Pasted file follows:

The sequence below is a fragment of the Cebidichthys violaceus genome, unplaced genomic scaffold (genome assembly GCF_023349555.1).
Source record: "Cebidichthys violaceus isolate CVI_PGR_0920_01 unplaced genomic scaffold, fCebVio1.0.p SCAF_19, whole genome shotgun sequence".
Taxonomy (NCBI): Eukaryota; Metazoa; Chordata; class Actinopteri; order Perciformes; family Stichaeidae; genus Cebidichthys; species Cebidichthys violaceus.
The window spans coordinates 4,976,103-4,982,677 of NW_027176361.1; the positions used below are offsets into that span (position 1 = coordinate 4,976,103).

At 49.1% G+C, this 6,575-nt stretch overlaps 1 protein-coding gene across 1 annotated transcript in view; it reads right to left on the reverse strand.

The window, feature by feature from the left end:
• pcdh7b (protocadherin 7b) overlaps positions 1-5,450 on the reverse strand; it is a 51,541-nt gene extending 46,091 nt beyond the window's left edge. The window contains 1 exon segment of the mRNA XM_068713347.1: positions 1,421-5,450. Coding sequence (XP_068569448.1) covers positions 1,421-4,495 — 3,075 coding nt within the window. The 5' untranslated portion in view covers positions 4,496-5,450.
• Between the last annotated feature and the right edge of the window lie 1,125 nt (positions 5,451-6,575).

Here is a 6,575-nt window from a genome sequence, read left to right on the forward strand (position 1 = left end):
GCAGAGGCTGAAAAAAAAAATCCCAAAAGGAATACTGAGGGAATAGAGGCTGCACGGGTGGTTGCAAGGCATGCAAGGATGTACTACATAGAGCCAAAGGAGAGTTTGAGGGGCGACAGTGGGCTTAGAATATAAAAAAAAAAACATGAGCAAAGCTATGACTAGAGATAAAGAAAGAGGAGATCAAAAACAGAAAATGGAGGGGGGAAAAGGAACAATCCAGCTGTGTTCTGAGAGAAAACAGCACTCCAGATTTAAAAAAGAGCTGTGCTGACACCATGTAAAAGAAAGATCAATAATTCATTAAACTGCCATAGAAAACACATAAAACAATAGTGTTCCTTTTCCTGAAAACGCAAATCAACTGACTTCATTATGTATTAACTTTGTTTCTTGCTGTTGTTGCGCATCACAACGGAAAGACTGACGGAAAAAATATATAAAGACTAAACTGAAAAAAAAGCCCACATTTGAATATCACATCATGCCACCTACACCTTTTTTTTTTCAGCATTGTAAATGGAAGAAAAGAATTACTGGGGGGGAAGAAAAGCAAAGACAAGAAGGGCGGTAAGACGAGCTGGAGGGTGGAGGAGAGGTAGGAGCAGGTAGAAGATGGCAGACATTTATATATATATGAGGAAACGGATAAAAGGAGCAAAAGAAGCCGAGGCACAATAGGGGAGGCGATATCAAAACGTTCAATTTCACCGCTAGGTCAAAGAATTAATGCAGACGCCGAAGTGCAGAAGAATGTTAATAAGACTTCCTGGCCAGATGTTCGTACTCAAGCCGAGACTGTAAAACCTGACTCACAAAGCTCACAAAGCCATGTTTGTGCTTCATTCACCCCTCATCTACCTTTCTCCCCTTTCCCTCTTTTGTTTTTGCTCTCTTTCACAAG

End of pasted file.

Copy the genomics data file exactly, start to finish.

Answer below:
The sequence below is a fragment of the Cebidichthys violaceus genome, unplaced genomic scaffold (genome assembly GCF_023349555.1).
Source record: "Cebidichthys violaceus isolate CVI_PGR_0920_01 unplaced genomic scaffold, fCebVio1.0.p SCAF_19, whole genome shotgun sequence".
Taxonomy (NCBI): Eukaryota; Metazoa; Chordata; class Actinopteri; order Perciformes; family Stichaeidae; genus Cebidichthys; species Cebidichthys violaceus.
The window spans coordinates 4,976,103-4,982,677 of NW_027176361.1; the positions used below are offsets into that span (position 1 = coordinate 4,976,103).

At 49.1% G+C, this 6,575-nt stretch overlaps 1 protein-coding gene across 1 annotated transcript in view; it reads right to left on the reverse strand.

The window, feature by feature from the left end:
• pcdh7b (protocadherin 7b) overlaps positions 1-5,450 on the reverse strand; it is a 51,541-nt gene extending 46,091 nt beyond the window's left edge. The window contains 1 exon segment of the mRNA XM_068713347.1: positions 1,421-5,450. Coding sequence (XP_068569448.1) covers positions 1,421-4,495 — 3,075 coding nt within the window. The 5' untranslated portion in view covers positions 4,496-5,450.
• Between the last annotated feature and the right edge of the window lie 1,125 nt (positions 5,451-6,575).

Here is a 6,575-nt window from a genome sequence, read left to right on the forward strand (position 1 = left end):
GCAGAGGCTGAAAAAAAAAATCCCAAAAGGAATACTGAGGGAATAGAGGCTGCACGGGTGGTTGCAAGGCATGCAAGGATGTACTACATAGAGCCAAAGGAGAGTTTGAGGGGCGACAGTGGGCTTAGAATATAAAAAAAAAAACATGAGCAAAGCTATGACTAGAGATAAAGAAAGAGGAGATCAAAAACAGAAAATGGAGGGGGGAAAAGGAACAATCCAGCTGTGTTCTGAGAGAAAACAGCACTCCAGATTTAAAAAAGAGCTGTGCTGACACCATGTAAAAGAAAGATCAATAATTCATTAAACTGCCATAGAAAACACATAAAACAATAGTGTTCCTTTTCCTGAAAACGCAAATCAACTGACTTCATTATGTATTAACTTTGTTTCTTGCTGTTGTTGCGCATCACAACGGAAAGACTGACGGAAAAAATATATAAAGACTAAACTGAAAAAAAAGCCCACATTTGAATATCACATCATGCCACCTACACCTTTTTTTTTTCAGCATTGTAAATGGAAGAAAAGAATTACTGGGGGGGAAGAAAAGCAAAGACAAGAAGGGCGGTAAGACGAGCTGGAGGGTGGAGGAGAGGTAGGAGCAGGTAGAAGATGGCAGACATTTATATATATATGAGGAAACGGATAAAAGGAGCAAAAGAAGCCGAGGCACAATAGGGGAGGCGATATCAAAACGTTCAATTTCACCGCTAGGTCAAAGAATTAATGCAGACGCCGAAGTGCAGAAGAATGTTAATAAGACTTCCTGGCCAGATGTTCGTACTCAAGCCGAGACTGTAAAACCTGACTCACAAAGCTCACAAAGCCATGTTTGTGCTTCATTCACCCCTCATCTACCTTTCTCCCCTTTCCCTCTTTTGTTTTTGCTCTCTTTCACAAG